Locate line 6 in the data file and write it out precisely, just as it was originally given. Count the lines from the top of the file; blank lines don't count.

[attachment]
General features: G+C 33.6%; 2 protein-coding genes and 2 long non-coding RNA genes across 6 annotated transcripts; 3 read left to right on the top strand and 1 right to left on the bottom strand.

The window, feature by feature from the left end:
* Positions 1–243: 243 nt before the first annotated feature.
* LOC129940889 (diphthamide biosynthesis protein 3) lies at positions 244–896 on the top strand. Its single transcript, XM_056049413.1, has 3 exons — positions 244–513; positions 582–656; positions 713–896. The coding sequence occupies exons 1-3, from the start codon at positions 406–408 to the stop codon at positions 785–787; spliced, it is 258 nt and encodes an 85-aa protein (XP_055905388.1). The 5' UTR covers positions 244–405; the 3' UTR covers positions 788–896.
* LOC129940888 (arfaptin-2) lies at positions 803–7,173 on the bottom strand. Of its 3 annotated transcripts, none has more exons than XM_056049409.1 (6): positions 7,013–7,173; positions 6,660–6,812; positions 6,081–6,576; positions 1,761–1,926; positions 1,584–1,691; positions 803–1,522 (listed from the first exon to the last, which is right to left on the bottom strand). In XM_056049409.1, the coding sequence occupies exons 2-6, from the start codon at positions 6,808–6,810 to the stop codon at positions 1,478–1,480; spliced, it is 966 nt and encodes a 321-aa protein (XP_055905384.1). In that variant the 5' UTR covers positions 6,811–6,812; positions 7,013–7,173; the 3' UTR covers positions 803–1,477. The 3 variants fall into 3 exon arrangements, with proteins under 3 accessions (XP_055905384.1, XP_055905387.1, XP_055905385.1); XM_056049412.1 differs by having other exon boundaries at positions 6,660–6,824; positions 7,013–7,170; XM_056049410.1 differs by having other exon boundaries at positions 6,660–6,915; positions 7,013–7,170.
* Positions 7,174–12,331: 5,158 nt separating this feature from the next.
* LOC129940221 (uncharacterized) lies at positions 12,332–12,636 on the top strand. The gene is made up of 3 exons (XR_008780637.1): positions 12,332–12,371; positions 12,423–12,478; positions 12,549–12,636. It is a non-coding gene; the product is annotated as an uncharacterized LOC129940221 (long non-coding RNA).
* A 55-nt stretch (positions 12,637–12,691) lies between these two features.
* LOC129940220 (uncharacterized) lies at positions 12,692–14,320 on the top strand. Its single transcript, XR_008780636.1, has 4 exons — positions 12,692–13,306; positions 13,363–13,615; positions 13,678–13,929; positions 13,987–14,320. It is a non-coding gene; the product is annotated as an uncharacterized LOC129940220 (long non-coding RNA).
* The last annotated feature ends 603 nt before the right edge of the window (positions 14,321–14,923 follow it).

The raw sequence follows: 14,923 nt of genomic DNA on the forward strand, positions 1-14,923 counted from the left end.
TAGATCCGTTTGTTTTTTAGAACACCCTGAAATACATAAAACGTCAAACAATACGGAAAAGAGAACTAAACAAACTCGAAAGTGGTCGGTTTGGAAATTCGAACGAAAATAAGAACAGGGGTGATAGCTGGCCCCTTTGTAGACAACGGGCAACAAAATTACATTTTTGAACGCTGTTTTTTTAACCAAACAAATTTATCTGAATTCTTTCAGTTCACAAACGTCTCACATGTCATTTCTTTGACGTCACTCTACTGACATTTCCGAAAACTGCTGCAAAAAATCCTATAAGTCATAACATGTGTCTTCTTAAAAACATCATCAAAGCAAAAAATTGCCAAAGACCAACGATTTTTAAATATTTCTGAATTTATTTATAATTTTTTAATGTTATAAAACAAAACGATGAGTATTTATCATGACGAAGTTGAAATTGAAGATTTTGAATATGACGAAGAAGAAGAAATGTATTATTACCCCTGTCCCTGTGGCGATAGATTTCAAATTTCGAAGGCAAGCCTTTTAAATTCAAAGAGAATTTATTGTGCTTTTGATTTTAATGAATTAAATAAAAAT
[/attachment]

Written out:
* Positions 7,174–12,331: 5,158 nt separating this feature from the next.